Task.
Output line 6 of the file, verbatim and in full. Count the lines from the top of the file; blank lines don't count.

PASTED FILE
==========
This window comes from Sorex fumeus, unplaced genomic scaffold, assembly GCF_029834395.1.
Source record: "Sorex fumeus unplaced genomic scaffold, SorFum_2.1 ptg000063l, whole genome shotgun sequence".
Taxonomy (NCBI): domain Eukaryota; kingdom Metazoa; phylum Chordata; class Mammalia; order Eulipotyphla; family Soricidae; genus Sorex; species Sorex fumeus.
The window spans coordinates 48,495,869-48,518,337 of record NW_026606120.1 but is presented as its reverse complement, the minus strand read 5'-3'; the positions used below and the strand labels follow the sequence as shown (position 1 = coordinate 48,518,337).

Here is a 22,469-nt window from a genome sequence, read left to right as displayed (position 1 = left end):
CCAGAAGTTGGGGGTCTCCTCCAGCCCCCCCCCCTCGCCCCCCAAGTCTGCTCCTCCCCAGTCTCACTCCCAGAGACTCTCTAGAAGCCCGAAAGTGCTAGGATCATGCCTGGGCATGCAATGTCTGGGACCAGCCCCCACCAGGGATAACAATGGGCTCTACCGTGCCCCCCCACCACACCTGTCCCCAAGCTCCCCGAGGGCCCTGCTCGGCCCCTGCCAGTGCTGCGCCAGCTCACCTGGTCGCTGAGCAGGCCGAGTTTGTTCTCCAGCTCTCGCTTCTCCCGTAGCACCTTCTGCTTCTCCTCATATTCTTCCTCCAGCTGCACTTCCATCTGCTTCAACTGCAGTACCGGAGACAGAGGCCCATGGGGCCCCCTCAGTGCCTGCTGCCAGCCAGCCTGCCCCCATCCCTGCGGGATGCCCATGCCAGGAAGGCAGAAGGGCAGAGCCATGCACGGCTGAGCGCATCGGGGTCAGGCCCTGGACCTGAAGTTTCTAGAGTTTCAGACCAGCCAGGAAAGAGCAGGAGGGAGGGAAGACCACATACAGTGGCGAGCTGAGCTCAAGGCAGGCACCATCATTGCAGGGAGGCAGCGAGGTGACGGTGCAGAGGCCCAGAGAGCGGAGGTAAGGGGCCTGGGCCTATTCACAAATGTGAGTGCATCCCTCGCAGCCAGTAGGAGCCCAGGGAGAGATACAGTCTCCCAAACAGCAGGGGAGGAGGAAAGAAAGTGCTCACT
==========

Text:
CCAGAAGTTGGGGGTCTCCTCCAGCCCCCCCCCCTCGCCCCCCAAGTCTGCTCCTCCCCAGTCTCACTCCCAGAGACTCTCTAGAAGCCCGAAAGTGCTAGGATCATGCCTGGGCATGCAATGTCTGGGACCAGCCCCCACCAGGGATAACAATGGGCTCTACCGTGCCCCCCCACCACACCTGTCCCCAAGCTCCCCGAGGGCCCTGCTCGGCCCCTGCCAGTGCTGCGCCAGCTCACCTGGTCGCTGAGCAGGCCGAGTTTGTTCTCCAGCTCTCGCTTCTCCCGTAGCACCTTCTGCTTCTCCTCATATTCTTCCTCCAGCTGCACTTCCATCTGCTTCAACTGCAGTACCGGAGACAGAGGCCCATGGGGCCCCCTCAGTGCCTGCTGCCAGCCAGCCTGCCCCCATCCCTGCGGGATGCCCATGCCAGGAAGGCAGAAGGGCAGAGCCATGCACGGCTGAGCGCATCGGGGTCAGGCCCTGGACCTGAAGTTTCTAGAGTTTCAGACCAGCCAGGAAAGAGCAGGAGGGAGGGAAGACCACATACAGTGGCGAGCTGAGCTCAAGGCAGGCACCATCATTGCAGGGAGGCAGCGAGGTGACGGTGCAGAGGCCCAGAGAGCGGAGGTAAGGGGCCTGGGCCTATTCACAAATGTGAGTGCATCCCTCGCAGCCAGTAGGAGCCCAGGGAGAGATACAGTCTCCCAAACAGCAGGGGAGGAGGAAAGAAAGTGCTCACT